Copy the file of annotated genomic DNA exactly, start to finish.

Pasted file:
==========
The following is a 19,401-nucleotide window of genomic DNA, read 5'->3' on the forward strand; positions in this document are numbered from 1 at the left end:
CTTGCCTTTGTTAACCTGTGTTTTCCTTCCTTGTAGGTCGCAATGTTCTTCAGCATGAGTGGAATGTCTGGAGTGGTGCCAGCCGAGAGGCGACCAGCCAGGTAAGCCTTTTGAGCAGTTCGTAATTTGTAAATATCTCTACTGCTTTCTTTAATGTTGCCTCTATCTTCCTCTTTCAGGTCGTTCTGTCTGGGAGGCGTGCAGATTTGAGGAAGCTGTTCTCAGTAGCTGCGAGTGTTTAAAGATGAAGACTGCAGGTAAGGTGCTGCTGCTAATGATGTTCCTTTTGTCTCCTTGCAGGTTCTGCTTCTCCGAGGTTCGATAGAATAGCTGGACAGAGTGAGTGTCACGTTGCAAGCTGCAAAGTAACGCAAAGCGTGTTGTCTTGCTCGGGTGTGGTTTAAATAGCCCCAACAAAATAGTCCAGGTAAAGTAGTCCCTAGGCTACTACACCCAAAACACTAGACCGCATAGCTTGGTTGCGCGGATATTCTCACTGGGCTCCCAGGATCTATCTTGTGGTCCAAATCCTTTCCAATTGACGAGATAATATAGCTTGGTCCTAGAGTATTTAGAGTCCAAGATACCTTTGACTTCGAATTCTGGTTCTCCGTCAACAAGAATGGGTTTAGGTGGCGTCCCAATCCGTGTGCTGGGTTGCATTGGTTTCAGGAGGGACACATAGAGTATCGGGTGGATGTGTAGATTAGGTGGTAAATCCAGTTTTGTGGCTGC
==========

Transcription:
The following is a 19,401-nucleotide window of genomic DNA, read 5'->3' on the forward strand; positions in this document are numbered from 1 at the left end:
CTTGCCTTTGTTAACCTGTGTTTTCCTTCCTTGTAGGTCGCAATGTTCTTCAGCATGAGTGGAATGTCTGGAGTGGTGCCAGCCGAGAGGCGACCAGCCAGGTAAGCCTTTTGAGCAGTTCGTAATTTGTAAATATCTCTACTGCTTTCTTTAATGTTGCCTCTATCTTCCTCTTTCAGGTCGTTCTGTCTGGGAGGCGTGCAGATTTGAGGAAGCTGTTCTCAGTAGCTGCGAGTGTTTAAAGATGAAGACTGCAGGTAAGGTGCTGCTGCTAATGATGTTCCTTTTGTCTCCTTGCAGGTTCTGCTTCTCCGAGGTTCGATAGAATAGCTGGACAGAGTGAGTGTCACGTTGCAAGCTGCAAAGTAACGCAAAGCGTGTTGTCTTGCTCGGGTGTGGTTTAAATAGCCCCAACAAAATAGTCCAGGTAAAGTAGTCCCTAGGCTACTACACCCAAAACACTAGACCGCATAGCTTGGTTGCGCGGATATTCTCACTGGGCTCCCAGGATCTATCTTGTGGTCCAAATCCTTTCCAATTGACGAGATAATATAGCTTGGTCCTAGAGTATTTAGAGTCCAAGATACCTTTGACTTCGAATTCTGGTTCTCCGTCAACAAGAATGGGTTTAGGTGGCGTCCCAATCCGTGTGCTGGGTTGCATTGGTTTCAGGAGGGACACATAGAGTATCGGGTGGATGTGTAGATTAGGTGGTAAATCCAGTTTTGTGGCTGC